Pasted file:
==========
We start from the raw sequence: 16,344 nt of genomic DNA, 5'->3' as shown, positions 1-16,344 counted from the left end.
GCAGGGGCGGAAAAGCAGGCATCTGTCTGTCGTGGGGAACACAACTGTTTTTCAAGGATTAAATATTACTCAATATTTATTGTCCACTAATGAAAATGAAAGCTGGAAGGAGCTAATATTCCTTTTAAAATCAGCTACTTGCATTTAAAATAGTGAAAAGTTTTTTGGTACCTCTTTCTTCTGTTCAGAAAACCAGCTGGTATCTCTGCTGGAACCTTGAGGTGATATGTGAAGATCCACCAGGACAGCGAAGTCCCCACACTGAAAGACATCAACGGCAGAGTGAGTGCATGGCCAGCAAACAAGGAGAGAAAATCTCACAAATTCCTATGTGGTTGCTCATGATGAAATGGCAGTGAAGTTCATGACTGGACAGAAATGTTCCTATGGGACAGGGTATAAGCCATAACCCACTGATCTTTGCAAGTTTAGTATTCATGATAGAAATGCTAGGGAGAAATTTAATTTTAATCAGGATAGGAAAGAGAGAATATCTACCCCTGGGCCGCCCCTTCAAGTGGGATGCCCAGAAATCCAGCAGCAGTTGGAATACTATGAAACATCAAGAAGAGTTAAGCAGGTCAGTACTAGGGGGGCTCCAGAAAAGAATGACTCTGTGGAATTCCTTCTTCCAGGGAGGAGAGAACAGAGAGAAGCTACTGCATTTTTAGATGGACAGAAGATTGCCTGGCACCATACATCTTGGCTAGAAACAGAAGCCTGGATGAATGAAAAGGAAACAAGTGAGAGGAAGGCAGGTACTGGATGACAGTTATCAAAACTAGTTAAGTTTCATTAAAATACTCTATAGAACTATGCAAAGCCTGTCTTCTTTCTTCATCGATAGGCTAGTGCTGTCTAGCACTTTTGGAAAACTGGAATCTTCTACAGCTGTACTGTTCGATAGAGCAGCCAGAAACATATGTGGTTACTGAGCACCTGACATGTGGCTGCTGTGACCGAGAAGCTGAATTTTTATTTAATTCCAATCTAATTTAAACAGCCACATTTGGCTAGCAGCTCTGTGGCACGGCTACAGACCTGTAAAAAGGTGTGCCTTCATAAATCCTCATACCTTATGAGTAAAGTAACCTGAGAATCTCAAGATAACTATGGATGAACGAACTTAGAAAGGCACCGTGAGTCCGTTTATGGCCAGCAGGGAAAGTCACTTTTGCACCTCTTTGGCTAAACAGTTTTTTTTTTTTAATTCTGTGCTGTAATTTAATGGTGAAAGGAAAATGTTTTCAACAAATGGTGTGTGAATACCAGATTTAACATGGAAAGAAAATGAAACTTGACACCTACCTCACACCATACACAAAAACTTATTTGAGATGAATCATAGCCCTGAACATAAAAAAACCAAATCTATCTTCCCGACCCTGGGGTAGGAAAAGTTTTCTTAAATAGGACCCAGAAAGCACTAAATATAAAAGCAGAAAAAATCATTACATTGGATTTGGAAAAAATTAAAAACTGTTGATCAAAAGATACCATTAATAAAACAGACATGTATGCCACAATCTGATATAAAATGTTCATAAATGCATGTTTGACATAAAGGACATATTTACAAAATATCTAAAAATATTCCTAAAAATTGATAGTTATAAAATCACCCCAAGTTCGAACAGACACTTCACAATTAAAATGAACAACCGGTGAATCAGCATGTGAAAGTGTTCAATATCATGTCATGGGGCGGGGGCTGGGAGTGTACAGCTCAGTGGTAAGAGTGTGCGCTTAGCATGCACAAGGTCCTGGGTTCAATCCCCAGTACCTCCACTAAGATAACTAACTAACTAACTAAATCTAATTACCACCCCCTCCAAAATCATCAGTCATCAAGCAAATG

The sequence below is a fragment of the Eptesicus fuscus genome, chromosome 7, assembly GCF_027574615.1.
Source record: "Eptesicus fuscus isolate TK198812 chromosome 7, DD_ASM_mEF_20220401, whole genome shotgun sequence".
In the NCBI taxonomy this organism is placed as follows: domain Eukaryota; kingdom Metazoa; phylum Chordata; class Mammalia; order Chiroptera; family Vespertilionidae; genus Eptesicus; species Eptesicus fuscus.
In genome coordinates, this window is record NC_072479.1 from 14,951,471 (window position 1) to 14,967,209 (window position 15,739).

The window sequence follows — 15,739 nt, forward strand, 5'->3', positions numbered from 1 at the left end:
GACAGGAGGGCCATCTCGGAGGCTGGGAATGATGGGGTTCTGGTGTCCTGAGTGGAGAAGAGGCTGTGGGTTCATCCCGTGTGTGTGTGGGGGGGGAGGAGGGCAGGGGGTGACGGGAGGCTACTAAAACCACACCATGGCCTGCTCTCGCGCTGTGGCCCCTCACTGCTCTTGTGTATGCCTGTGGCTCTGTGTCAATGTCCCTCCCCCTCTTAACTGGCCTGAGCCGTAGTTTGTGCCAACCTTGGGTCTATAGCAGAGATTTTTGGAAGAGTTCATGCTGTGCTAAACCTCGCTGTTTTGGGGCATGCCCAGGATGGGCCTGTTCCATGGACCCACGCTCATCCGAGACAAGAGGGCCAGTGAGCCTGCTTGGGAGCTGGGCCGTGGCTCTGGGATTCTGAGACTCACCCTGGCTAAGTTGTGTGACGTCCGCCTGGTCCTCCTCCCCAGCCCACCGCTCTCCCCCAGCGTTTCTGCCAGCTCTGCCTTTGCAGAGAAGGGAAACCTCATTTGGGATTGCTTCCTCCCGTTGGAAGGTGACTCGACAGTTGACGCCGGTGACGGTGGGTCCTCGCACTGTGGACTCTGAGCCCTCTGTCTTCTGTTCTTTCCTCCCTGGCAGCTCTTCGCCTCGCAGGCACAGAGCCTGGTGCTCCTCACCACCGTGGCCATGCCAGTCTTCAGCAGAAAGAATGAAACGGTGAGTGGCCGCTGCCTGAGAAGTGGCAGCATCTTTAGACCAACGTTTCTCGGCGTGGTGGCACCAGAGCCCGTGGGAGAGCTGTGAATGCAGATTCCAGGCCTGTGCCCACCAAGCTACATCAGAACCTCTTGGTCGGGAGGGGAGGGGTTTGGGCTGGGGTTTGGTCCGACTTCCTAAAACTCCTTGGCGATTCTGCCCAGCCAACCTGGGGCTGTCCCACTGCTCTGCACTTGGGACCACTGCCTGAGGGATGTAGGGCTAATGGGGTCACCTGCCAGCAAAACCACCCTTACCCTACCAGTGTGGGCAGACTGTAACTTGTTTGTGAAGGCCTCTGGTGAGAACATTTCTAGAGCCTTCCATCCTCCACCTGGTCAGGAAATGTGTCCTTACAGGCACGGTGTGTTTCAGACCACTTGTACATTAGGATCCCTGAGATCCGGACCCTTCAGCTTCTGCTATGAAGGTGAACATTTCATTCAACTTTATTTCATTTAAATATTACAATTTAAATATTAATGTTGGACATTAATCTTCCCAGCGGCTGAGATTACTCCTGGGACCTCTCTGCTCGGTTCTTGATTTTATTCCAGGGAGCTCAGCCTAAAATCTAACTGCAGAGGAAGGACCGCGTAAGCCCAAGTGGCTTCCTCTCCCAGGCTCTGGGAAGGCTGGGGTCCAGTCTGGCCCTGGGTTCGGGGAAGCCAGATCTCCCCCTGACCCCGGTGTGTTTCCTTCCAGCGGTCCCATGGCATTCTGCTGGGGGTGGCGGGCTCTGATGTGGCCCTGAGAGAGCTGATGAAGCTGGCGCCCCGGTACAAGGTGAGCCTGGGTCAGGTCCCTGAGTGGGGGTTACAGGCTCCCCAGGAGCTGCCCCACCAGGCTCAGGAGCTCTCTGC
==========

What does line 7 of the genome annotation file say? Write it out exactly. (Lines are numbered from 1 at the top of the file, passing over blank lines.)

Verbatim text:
The window sequence follows — 15,739 nt, forward strand, 5'->3', positions numbered from 1 at the left end: